Having difficult members of staff is a relatively common problem that organisations face, but it is an essential part of employee management for it to be dealt with.
It can seem appealing to ignore the issue and hope it will resolve itself, but the truth is that inaction could send the wrong message to other members of staff, who may be tempted to act in a similar way.
Intervening as early as possible will send out the signal that disruptive behaviour will not be tolerated – but it is important to make sure the situation is researched first.
For example, the employee might be disruptive due to a wider problem, such as a personal issue that has arisen at home, or a medical factor such as stress.
Alternatively, they may be suffering from a lack of motivation in the workplace.
Knowing the source of the behaviour can make it easier for bosses to deal with difficult staff in a proactive manner.
It is a good idea to put together a plan on how the issue will be confronted – going in without some sort of strategy could lead to all sorts of problems further down the line.
The employee needs to be made aware that their behaviour is not acceptable and what will happen to them if it continues. Having a conversation with a difficult employee is important and is the start of correcting their behaviour.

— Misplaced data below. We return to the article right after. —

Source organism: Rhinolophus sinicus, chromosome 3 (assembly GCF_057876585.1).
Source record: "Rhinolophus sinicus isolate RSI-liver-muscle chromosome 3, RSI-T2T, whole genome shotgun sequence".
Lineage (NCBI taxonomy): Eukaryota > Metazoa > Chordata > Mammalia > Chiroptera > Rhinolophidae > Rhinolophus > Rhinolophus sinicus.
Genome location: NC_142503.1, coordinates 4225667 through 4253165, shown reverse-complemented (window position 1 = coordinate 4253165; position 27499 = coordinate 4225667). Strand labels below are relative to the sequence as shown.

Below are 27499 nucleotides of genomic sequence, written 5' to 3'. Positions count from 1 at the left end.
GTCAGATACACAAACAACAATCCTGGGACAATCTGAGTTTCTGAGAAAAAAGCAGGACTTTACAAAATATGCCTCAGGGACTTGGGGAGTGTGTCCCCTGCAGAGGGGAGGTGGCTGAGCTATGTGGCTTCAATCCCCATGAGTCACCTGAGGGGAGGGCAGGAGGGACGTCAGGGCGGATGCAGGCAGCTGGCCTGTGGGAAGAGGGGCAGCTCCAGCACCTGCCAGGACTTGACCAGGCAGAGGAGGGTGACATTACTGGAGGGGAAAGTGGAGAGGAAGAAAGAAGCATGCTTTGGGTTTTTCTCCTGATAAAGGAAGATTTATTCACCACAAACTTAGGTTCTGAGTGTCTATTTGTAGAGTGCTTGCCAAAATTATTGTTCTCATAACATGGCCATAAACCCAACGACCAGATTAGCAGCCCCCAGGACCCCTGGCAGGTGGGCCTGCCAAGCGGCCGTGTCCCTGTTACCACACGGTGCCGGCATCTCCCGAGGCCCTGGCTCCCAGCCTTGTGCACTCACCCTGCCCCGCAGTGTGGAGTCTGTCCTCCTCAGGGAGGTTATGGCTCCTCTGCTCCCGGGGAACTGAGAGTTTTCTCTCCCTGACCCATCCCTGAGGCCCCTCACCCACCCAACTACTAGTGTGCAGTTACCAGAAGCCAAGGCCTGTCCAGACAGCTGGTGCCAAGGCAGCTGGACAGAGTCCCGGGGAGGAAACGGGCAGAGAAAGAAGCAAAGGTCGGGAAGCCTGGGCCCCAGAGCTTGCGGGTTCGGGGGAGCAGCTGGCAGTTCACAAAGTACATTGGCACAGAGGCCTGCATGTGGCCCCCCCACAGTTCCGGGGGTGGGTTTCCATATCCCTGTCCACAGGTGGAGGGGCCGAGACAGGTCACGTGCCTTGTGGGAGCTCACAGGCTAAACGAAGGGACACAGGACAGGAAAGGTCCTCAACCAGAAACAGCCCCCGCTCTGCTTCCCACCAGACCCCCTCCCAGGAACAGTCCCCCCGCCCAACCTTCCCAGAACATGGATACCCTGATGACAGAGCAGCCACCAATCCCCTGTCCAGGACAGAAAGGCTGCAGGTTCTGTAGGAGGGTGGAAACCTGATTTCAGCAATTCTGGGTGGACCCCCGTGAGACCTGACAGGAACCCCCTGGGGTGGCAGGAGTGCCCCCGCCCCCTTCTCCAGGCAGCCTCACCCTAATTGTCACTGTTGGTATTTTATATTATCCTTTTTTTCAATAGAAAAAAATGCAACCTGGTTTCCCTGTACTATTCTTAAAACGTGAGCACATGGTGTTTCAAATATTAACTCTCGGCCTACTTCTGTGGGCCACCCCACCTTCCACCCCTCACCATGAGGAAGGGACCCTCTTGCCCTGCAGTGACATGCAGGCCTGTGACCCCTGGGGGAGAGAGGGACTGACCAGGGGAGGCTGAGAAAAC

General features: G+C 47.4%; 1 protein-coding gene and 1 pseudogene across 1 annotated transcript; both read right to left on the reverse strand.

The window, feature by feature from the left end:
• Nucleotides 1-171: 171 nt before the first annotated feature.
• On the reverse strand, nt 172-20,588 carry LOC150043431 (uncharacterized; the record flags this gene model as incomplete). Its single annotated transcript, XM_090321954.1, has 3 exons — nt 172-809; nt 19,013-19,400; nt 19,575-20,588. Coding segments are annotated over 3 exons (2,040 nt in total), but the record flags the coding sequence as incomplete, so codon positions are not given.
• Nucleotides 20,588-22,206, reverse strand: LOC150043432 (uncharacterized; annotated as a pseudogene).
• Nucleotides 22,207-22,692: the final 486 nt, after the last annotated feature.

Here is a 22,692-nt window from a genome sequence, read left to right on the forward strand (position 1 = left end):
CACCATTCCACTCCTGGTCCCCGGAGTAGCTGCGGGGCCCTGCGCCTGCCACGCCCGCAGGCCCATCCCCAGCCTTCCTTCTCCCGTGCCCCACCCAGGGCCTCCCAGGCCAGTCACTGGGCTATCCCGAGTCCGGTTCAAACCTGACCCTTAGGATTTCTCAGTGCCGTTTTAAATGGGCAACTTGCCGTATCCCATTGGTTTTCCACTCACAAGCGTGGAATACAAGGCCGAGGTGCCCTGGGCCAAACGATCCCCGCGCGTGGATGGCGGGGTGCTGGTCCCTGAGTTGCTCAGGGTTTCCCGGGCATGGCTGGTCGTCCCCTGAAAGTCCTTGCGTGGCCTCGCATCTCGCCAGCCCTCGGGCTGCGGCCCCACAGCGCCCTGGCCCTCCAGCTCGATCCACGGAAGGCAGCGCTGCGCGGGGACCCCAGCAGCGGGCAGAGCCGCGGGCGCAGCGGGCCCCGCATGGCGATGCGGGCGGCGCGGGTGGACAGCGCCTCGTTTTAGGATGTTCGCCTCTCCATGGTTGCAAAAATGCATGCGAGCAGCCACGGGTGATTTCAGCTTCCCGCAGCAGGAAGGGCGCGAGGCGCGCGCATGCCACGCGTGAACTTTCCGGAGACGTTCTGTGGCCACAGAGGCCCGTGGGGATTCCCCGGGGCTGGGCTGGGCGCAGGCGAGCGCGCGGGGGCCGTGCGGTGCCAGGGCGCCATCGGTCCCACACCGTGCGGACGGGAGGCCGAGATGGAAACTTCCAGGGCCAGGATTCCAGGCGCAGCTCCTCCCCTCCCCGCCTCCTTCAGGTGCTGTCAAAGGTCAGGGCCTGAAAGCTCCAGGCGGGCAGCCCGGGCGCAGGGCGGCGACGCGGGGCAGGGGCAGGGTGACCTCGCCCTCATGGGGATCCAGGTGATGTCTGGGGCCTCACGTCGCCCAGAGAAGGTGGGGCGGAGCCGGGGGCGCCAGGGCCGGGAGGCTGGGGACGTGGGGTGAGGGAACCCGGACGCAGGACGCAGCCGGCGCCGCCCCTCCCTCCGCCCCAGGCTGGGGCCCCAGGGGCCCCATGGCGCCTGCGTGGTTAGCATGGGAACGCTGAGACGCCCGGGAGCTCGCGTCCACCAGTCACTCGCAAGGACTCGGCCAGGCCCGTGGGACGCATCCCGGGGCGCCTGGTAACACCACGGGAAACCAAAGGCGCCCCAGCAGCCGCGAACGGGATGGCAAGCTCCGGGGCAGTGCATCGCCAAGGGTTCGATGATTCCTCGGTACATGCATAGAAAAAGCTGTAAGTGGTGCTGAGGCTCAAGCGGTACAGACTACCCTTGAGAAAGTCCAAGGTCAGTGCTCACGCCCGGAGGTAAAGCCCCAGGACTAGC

Managers must ensure they comply with legal requirements relating to the fairness of their actions, especially where the action might ultimately result in the employee’s dismissal.
For example, making sure the employee is aware of what they are doing wrong, is given an opportunity to explain their actions, and that the employer’s decision is a considered one taking into account any explanations given. It can be evidence of unfairness if the employee was denied the opportunity to have someone of their choosing assist them in the meeting, Having outside observers can also avoid arguments over what was said in the meeting.
Setting out the disciplinary process that will be followed in the staff handbook so workers will know how situations will be dealt with when they arise, is also good practice that can help avoid ending up before industrial tribunals.
A disciplinary interview is a great way to understand the employee and for them to understand you and can help resolve any issues. Notify them of the interview with our Notice to Attend Disciplinarily Interview which you can use to ensure that you follow the correct procedure in this process.